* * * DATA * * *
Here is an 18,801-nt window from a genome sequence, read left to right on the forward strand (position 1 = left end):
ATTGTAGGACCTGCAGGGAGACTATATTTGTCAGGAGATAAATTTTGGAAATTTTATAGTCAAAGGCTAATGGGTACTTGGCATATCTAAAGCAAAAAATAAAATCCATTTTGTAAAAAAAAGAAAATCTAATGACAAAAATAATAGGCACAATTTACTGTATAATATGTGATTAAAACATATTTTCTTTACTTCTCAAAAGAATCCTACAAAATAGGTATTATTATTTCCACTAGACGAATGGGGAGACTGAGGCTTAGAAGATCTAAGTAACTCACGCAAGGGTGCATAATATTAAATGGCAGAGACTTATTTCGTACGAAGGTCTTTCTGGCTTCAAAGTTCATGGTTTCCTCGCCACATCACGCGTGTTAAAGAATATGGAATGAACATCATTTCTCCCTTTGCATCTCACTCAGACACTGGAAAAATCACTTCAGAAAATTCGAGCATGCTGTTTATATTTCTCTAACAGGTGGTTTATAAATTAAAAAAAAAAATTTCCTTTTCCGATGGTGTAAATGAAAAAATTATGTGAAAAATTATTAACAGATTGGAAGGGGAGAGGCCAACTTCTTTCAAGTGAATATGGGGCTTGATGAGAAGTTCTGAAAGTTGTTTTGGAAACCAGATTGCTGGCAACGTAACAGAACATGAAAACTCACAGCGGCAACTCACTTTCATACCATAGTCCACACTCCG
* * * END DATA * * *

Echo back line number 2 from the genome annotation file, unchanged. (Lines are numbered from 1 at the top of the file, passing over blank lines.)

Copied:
ATTGTAGGACCTGCAGGGAGACTATATTTGTCAGGAGATAAATTTTGGAAATTTTATAGTCAAAGGCTAATGGGTACTTGGCATATCTAAAGCAAAAAATAAAATCCATTTTGTAAAAAAAAGAAAATCTAATGACAAAAATAATAGGCACAATTTACTGTATAATATGTGATTAAAACATATTTTCTTTACTTCTCAAAAGAATCCTACAAAATAGGTATTATTATTTCCACTAGACGAATGGGGAGACTGAGGCTTAGAAGATCTAAGTAACTCACGCAAGGGTGCATAATATTAAATGGCAGAGACTTATTTCGTACGAAGGTCTTTCTGGCTTCAAAGTTCATGGTTTCCTCGCCACATCACGCGTGTTAAAGAATATGGAATGAACATCATTTCTCCCTTTGCATCTCACTCAGACACTGGAAAAATCACTTCAGAAAATTCGAGCATGCTGTTTATATTTCTCTAACAGGTGGTTTATAAATTAAAAAAAAAAATTTCCTTTTCCGATGGTGTAAATGAAAAAATTATGTGAAAAATTATTAACAGATTGGAAGGGGAGAGGCCAACTTCTTTCAAGTGAATATGGGGCTTGATGAGAAGTTCTGAAAGTTGTTTTGGAAACCAGATTGCTGGCAACGTAACAGAACATGAAAACTCACAGCGGCAACTCACTTTCATACCATAGTCCACACTCCG